Big 12 Campus Correspondent
Drake Beranek may not be the fastest or most highly recruited athlete, but the native of Ravenna, Neb., knows what it takes to play with no regrets and represent his state with pride.
"It's very special for me to play for my home state," Beranek said. "You have the 'Nebraska' across your chest and you grow up shooting baskets in the size extra small jersey. Hearing the fight song and all that stuff just kind of gives you goose bumps every time because of the tradition that it means."
A fifth-year senior, Beranek spent his first three seasons at Nebraska-Kearney, where he was one of the top guards in the Division II ranks. He scored nearly 1,500 points in his three years at UNK and averaged more than 20 points per game as both a sophomore and junior before walking on with the Husker program in August of 2009. Even with his accolades and dominance on the court, Beranek knew that he couldn't ignore his desire to play at the next level.
"I enjoyed Kearney a lot and it was a good experience," Beranek said. "I got to the point where I kind of wanted to see if there was more out there that I could accomplish and be a part of something maybe a little bit bigger. Coming here just seemed like everything was aligning itself to where we could get the opportunity to see how big we could make it."
Upon transferring to Nebraska, Beranek had to comply with NCAA transfer guidelines that said he must sit out the 2009-10 season. The time off the court was hard for him, as a player with such a passion for the game, but he used that time to get better and transition into the style of Division l basketball.
"I'm in a different role here and I'm enjoying that role a lot," Beranek said. "Sitting out a year makes it tough to get back into the game mode and the flow of it. You hit some shots in practice, but it's not the same as in a game. You try to go as full speed as possible, but the speed is a little quicker in a game compared to practice. I sat out and saw some good players and tried to pick up on some things."
Beranek may no longer be the unquestioned star and lead shooter for his new team, but he is without a doubt affecting the way the Huskers play. He gives NU additional size in the backcourt for matching up with opponents and also has a high basketball IQ. Beranek has the utmost respect from his teammates for his leadership and work ethic, as he is always scrambling for loose balls and endlessly giving his all to make his teammates better. He was rewarded for his hard work in August by earning a scholarship for the 2010-11 season. In the end, all he desires to do is help his team win.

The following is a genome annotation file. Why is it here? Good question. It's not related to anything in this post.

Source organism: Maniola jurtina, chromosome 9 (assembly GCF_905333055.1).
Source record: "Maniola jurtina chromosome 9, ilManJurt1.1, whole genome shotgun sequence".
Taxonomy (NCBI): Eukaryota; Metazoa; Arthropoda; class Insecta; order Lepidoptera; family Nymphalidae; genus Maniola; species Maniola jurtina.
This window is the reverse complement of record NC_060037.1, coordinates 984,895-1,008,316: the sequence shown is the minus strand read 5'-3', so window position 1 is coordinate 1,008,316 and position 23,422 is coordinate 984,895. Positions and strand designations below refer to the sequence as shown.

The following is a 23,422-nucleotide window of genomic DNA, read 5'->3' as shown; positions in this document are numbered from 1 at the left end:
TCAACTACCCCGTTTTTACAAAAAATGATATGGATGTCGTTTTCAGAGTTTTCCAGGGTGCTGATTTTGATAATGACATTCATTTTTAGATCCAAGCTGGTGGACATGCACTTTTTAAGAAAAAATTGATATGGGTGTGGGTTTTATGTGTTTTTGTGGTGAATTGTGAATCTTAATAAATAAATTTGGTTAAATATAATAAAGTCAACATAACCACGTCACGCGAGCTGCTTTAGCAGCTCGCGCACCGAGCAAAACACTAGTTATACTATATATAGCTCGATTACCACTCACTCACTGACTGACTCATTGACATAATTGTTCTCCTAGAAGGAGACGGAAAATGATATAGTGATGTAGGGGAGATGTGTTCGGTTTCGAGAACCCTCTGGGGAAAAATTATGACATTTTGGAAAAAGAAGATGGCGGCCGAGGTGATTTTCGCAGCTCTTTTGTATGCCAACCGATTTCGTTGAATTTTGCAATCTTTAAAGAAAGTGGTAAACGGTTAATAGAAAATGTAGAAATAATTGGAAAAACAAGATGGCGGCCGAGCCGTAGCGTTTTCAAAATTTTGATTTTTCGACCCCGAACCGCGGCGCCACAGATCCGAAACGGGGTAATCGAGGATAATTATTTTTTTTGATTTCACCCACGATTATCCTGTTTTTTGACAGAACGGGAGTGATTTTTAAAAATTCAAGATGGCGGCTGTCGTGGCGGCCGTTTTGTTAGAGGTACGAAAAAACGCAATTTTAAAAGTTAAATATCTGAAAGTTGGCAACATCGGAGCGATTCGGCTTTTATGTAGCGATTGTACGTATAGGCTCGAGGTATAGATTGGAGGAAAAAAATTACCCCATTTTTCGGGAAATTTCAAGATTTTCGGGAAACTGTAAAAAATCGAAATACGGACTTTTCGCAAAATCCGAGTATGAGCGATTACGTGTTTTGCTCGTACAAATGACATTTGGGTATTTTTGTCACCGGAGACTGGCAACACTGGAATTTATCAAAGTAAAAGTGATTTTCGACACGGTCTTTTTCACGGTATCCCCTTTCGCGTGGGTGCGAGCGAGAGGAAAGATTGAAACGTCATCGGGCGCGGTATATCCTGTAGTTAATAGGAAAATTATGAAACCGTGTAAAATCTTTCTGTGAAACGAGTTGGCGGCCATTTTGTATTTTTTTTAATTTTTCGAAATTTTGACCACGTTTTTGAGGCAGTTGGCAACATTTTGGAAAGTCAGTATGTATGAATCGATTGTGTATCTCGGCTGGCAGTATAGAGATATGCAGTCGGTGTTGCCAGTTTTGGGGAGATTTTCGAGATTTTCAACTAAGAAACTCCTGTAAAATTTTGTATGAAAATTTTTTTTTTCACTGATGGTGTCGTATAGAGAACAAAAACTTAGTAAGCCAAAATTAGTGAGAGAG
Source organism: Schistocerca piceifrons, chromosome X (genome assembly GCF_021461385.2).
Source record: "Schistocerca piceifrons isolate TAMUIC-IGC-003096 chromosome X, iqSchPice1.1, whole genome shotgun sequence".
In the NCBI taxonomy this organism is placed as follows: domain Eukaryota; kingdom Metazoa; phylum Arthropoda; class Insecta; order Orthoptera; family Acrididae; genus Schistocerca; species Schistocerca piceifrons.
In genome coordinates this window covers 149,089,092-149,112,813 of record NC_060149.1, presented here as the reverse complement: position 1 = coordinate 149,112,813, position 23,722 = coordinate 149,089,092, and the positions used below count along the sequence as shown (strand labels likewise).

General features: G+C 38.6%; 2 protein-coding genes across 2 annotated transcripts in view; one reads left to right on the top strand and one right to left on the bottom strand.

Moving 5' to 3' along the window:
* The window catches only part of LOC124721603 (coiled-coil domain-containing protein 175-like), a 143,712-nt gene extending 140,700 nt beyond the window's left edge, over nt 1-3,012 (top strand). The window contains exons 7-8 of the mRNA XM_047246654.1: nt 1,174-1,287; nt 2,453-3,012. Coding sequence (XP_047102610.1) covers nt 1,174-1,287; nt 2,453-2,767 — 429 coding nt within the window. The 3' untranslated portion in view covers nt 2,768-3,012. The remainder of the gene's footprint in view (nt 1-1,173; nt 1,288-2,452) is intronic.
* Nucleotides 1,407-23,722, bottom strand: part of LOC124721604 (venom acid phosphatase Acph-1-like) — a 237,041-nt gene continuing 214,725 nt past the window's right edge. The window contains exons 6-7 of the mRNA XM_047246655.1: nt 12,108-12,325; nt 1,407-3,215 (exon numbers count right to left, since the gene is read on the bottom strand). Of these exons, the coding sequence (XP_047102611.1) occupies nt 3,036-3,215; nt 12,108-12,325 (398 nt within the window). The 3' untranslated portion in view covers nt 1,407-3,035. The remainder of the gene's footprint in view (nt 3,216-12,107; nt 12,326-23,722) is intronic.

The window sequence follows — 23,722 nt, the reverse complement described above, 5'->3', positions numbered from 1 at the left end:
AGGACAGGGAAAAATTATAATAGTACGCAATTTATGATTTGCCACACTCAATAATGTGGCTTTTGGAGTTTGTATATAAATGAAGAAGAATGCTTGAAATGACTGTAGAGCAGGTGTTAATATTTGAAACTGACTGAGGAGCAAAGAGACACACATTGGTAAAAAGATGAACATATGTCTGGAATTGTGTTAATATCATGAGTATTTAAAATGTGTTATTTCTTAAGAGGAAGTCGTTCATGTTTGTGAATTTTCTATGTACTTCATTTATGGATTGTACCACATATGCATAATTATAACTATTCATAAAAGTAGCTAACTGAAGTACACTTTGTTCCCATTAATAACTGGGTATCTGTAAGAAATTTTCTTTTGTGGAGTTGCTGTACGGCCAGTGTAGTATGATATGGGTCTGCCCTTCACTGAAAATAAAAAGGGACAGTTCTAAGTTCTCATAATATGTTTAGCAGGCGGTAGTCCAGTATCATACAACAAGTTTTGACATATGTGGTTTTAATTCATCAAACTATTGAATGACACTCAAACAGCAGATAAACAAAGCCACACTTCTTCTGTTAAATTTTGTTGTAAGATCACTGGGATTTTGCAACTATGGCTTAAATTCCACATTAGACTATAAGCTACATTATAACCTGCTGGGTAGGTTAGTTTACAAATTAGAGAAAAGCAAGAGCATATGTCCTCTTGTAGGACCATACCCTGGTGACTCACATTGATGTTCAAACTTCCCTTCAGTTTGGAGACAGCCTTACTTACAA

"I'm just trying to limit my mistakes and give our team the best chance at winning," Beranek said. "I want to come in and try to make a positive impact on the game when I get the opportunity. I like to think that I play pretty hard and try to make smart plays."
Beranek comes from a strong basketball family, as his dad, Paul, was his coach through high school and most of his basketball career until he came to college. As Beranek admits, his dad was really the only coach he knew for a while.
"Now that I've gone to some different places it is interesting to see how much you really appreciate the things that he does and the relationship we have," Beranek said. "It was kind of a special thing. I would never tell it to his face, but he's a decent coach at the end of the day."
The support of his family is something that drives the younger Beranek and also keeps him grounded. While his father is often consumed with his own team during the season, Beranek can be certain that he will almost always see his mom and dad sitting in the crowd during a game.
"His first priority is obviously his team, but my mom and him are very supportive and they're going to try and get to everything they can," Beranek said. "If that means getting home at 1 a.m. and getting up at 5 a.m. for another practice, then that is what he is going to do. I am very lucky to have the family support that I do."
When it is all said and done, Beranek doesn't want to be remembered for individual accolades or achievements. The humble, hard-working player from central Nebraska just wants to represent his state well and make everyone involved with the program proud.
"There are all kinds of clichés about it," Beranek said. "I would really like to help get Nebraska on the path that all the Nebraska fans and the University deserve, and that is a successful basketball program. We've seen glimmers of it the past couple of years and I am just really hoping that we can come together as a team and get the next step and shake things up a little bit. I'd like to say I tried to represent my state well by the way that I play, by working hard and doing the right thing. I've tried to be humble and do the things that represent Nebraska values."